Predicting the Sunyaev-Zeldovich signal from cosmological, hydro-dynamical simulations

July 01, 2016

Using recent, extensive cosmological simulations, researchers at the Max Planck Institute for Astrophysics have shown that the expected signal from the Sunyaev-Zeldovich (SZ) effect of galaxy clusters on the Cosmic Microwave Background agrees remarkably well with observations by the Planck satellite. However, only a small fraction of this predicted signal is currently observable. The scientists developed a simple analytical model to understand the SZ probability distribution function, which is also helpful in interpreting the observed distribution of galaxy clusters masses.

Sky map of the SZ signal from the simulation, with darker colours indicating a stronger signal. The zoomed image on the right shows a region containing several rich galaxy clusters.

Three-dimensional, cosmological, and hydro-dynamical simulations of structures in the universe have become precise enough to allow for direct comparison with observations. These simulations close the gap between the gravitationally-driven evolution of dark matter and the formation of visible structures, such as galaxies and galaxy clusters. While dark matter - together with the imprint of dark energy - dominates the large-scale evolution of structures and forms the backbone for visible structure to form, various additional physical processes are at play for shaping the appearance of galaxies and galaxy clusters. State-of-the-art cosmological hydro-dynamical simulations include not only gravity but many other, relevant physical processes as well. Therefore they significantly contribute to making our current models of the universe more precise and predictive.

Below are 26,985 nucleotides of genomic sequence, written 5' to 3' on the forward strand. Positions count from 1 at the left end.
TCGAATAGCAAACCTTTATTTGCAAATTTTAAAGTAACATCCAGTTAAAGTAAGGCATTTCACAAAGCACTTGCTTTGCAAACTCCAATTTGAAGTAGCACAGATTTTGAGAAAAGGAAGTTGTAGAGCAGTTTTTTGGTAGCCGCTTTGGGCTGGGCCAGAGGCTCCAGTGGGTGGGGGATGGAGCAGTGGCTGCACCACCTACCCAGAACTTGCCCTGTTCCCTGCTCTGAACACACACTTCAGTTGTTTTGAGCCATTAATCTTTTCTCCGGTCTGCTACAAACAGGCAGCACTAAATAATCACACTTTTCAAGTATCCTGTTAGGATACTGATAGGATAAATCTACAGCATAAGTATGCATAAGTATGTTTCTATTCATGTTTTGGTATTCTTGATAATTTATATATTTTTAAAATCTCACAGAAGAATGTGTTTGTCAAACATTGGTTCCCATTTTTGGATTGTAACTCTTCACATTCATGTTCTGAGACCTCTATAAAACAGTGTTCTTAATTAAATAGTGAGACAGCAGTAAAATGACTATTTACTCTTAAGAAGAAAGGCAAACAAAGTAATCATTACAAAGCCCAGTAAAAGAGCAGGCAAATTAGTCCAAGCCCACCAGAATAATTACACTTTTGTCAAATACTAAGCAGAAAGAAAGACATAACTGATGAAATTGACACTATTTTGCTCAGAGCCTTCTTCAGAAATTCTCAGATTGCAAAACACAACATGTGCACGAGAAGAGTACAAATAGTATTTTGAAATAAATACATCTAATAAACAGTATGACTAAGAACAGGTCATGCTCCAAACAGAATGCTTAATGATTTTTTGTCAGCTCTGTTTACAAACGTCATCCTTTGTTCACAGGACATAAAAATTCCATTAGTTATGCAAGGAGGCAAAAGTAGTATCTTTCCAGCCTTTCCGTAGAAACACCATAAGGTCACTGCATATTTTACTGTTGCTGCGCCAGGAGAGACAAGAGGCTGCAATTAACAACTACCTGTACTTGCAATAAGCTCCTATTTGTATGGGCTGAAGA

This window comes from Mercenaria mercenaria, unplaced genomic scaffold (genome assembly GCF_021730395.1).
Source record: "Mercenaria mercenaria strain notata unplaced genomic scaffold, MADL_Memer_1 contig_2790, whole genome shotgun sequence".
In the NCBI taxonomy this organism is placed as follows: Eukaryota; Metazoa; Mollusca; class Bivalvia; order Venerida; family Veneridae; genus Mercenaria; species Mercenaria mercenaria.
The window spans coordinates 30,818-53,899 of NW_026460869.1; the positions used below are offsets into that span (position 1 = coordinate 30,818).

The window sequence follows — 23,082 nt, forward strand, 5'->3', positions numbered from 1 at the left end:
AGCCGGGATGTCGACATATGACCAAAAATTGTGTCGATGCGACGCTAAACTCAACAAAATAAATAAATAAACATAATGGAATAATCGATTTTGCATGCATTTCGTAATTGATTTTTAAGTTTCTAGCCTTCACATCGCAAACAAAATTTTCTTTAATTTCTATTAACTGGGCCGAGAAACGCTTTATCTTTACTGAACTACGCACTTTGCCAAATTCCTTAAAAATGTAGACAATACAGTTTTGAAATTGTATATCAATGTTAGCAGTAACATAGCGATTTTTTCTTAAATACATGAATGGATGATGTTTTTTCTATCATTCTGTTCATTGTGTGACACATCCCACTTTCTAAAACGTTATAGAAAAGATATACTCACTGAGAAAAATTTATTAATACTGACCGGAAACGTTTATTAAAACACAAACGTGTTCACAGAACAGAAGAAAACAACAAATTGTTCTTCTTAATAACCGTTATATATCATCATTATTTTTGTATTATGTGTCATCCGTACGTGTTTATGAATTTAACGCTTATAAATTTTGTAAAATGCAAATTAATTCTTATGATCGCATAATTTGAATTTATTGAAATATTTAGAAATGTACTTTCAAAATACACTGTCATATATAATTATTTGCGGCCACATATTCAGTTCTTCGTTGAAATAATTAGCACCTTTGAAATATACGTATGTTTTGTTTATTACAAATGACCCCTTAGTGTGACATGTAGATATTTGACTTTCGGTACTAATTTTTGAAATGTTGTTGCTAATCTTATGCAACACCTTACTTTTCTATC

Observations of the cosmic microwave background (CMB) by satellite missions, such as the WMAP and Planck, as well as by a host of ground-based experiments, like the ACT or SPT, currently deliver the most precise measurements of density fluctuations in the early universe. In addition, they constrain the values of the parameters describing our cosmological model – but they are far more powerful than that. They also encode the imprint of cosmological structures growing over the course of 13.8 billion years, ever since the time of the last-scattering of CMB photons, i.e. when the primordial fog lifted and the Universe became transparent. Specifically, the black body spectrum of the CMB is distorted due to Compton scattering of CMB photons within the hot gas in galaxy clusters. This intra cluster medium (ICM) can be detected from multi-wavelength data in microwave bands, an effect known as the Sunyaev-Zeldovich (SZ) effect after a seminal paper by MPA director Rashid Sunyaev in 1972.

Multi-wavelength data are necessary for separating the SZ signal from the CMB itself and various other sources of microwaves in the sky. Over the past years, this SZ signal was measured by the Planck satellite and its interpretation attracted the attention of cosmologists world-wide, as it seemed to imply values of the cosmological parameters which were inconsistent with measurements of the CMB at the last-scattering surface. In other words, the parameters inferred from the early universe (the CMB) were at odds with those inferred from the late universe (the SZ effect). If true, this could be interpreted as hinting at additional processes in our universe, for example neutrino masses slowing down structure formation.

Probability distribution function of the predicted SZ signal in the simulated sky map. The horizontal axis shows the Compton y-parameter, which can be understood as the cummulative energy gain of the CMB photons due to repeated scattering in the hot intracluster gas of galaxy clusters. The predicted SZ signal observable with the Planck satellite (incl. resolution observational noise) is shown as red line, which agrees well with the actually observed Planck data (red diamonds). The simple analytical model is shown as the blue line.